These colors cannot be replicated by other colors. All other colors are derived from these three primary colors.

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2. Secondary colors:

Mix between two primary colors:
🔴 red + 🔵 blue = 🟣 purple;
🔴 red + 🟡 yellow = 🟠 orange;
🔵 blue + 🟡 yellow = 🟢 green.

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3. Tertiary colors :

Mix of primary and secondary colors to create these nuances :

🟢 green + 🔵 blue = turquoise; 🧤
🔴 red + 🟠 orange = vermillon; 🧶
🟡 yellow + 🟠 orange = ocre; 🧀
🟢 vert + 🟡 yellow = chartreuse; 🍐
🔵 blue + 🟣 purple = indigo; 🍆
🔴 red + 🟣 purple = mauve 🍇

Just for your general knowledge: the colors of the rainbow are 🔴 red, 🟠 orange, 🟡 yellow, 🟢 green, 🔵 blue, 🍆 indigo and 🟣 purple.

Complementary colors:

Opposite colors on a chromatic circle. These are the colors that harmonize best with each other.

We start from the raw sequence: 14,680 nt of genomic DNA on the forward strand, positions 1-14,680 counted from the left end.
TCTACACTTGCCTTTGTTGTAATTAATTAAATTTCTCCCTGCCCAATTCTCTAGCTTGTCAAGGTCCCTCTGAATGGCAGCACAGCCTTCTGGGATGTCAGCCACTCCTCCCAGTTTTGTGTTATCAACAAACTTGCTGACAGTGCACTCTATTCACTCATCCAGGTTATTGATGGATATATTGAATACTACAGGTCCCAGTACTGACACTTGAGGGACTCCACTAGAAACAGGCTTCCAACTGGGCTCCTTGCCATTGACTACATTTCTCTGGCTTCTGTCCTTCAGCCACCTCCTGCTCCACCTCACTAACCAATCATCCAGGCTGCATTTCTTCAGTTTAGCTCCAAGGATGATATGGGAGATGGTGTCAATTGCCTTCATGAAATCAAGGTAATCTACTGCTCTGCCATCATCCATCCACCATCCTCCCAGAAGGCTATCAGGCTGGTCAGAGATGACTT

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Saturations:

A color that is not saturated with white, gray, or black is called pure.

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Tint: Add white

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Tone: Add grey

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Shade: Add black

Agencements :

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Monochrome: several nuances of the same color

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Triad: 3 colors selected equilaterally △

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Duotone: image composed of only two colors

More vocabulary:

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Cold colors

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Warm colors

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Analogous colors